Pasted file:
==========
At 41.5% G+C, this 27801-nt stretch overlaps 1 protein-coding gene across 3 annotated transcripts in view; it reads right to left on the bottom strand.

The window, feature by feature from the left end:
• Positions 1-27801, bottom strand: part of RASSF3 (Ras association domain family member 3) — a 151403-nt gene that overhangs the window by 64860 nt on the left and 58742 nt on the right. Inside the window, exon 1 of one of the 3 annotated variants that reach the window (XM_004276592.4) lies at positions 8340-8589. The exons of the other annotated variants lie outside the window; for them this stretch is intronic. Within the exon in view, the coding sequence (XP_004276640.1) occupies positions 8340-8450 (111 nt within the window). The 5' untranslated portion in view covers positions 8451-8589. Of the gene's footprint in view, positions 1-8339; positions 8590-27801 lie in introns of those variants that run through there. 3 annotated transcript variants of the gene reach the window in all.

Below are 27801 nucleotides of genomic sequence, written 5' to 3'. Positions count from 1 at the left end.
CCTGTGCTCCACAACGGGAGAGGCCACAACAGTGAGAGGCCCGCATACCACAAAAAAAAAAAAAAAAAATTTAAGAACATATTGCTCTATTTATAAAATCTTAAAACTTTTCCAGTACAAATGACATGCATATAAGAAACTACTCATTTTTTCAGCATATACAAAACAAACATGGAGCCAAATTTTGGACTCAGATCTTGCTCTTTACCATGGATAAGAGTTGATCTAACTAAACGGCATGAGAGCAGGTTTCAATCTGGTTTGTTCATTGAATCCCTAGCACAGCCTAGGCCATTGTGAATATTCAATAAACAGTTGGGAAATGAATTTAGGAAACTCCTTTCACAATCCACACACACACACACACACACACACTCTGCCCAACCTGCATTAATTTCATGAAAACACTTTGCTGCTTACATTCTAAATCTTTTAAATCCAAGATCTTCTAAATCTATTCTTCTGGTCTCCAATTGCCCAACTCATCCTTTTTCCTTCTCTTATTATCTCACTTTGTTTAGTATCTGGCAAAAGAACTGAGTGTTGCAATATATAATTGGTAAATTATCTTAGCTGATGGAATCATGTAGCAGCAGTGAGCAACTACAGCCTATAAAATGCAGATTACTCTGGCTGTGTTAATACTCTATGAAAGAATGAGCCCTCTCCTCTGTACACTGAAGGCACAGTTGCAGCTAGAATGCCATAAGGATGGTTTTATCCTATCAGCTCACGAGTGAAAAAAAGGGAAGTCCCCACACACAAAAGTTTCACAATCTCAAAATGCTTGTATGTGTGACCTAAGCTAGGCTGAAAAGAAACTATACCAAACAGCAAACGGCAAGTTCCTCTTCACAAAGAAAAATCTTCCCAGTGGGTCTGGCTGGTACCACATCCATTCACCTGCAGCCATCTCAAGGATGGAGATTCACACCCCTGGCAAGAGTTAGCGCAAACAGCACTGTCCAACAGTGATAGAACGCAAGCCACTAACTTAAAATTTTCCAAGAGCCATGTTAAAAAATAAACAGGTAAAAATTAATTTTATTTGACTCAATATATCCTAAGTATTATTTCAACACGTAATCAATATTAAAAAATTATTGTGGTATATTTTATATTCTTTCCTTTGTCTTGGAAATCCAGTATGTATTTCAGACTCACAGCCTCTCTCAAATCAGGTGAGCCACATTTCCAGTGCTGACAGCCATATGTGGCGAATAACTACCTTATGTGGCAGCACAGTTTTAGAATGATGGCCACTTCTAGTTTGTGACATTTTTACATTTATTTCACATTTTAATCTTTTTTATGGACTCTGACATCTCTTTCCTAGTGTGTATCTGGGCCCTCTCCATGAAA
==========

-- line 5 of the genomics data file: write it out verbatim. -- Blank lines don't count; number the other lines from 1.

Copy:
CCTGTGCTCCACAACGGGAGAGGCCACAACAGTGAGAGGCCCGCATACCACAAAAAAAAAAAAAAAAAATTTAAGAACATATTGCTCTATTTATAAAATCTTAAAACTTTTCCAGTACAAATGACATGCATATAAGAAACTACTCATTTTTTCAGCATATACAAAACAAACATGGAGCCAAATTTTGGACTCAGATCTTGCTCTTTACCATGGATAAGAGTTGATCTAACTAAACGGCATGAGAGCAGGTTTCAATCTGGTTTGTTCATTGAATCCCTAGCACAGCCTAGGCCATTGTGAATATTCAATAAACAGTTGGGAAATGAATTTAGGAAACTCCTTTCACAATCCACACACACACACACACACACACACTCTGCCCAACCTGCATTAATTTCATGAAAACACTTTGCTGCTTACATTCTAAATCTTTTAAATCCAAGATCTTCTAAATCTATTCTTCTGGTCTCCAATTGCCCAACTCATCCTTTTTCCTTCTCTTATTATCTCACTTTGTTTAGTATCTGGCAAAAGAACTGAGTGTTGCAATATATAATTGGTAAATTATCTTAGCTGATGGAATCATGTAGCAGCAGTGAGCAACTACAGCCTATAAAATGCAGATTACTCTGGCTGTGTTAATACTCTATGAAAGAATGAGCCCTCTCCTCTGTACACTGAAGGCACAGTTGCAGCTAGAATGCCATAAGGATGGTTTTATCCTATCAGCTCACGAGTGAAAAAAAGGGAAGTCCCCACACACAAAAGTTTCACAATCTCAAAATGCTTGTATGTGTGACCTAAGCTAGGCTGAAAAGAAACTATACCAAACAGCAAACGGCAAGTTCCTCTTCACAAAGAAAAATCTTCCCAGTGGGTCTGGCTGGTACCACATCCATTCACCTGCAGCCATCTCAAGGATGGAGATTCACACCCCTGGCAAGAGTTAGCGCAAACAGCACTGTCCAACAGTGATAGAACGCAAGCCACTAACTTAAAATTTTCCAAGAGCCATGTTAAAAAATAAACAGGTAAAAATTAATTTTATTTGACTCAATATATCCTAAGTATTATTTCAACACGTAATCAATATTAAAAAATTATTGTGGTATATTTTATATTCTTTCCTTTGTCTTGGAAATCCAGTATGTATTTCAGACTCACAGCCTCTCTCAAATCAGGTGAGCCACATTTCCAGTGCTGACAGCCATATGTGGCGAATAACTACCTTATGTGGCAGCACAGTTTTAGAATGATGGCCACTTCTAGTTTGTGACATTTTTACATTTATTTCACATTTTAATCTTTTTTATGGACTCTGACATCTCTTTCCTAGTGTGTATCTGGGCCCTCTCCATGAAA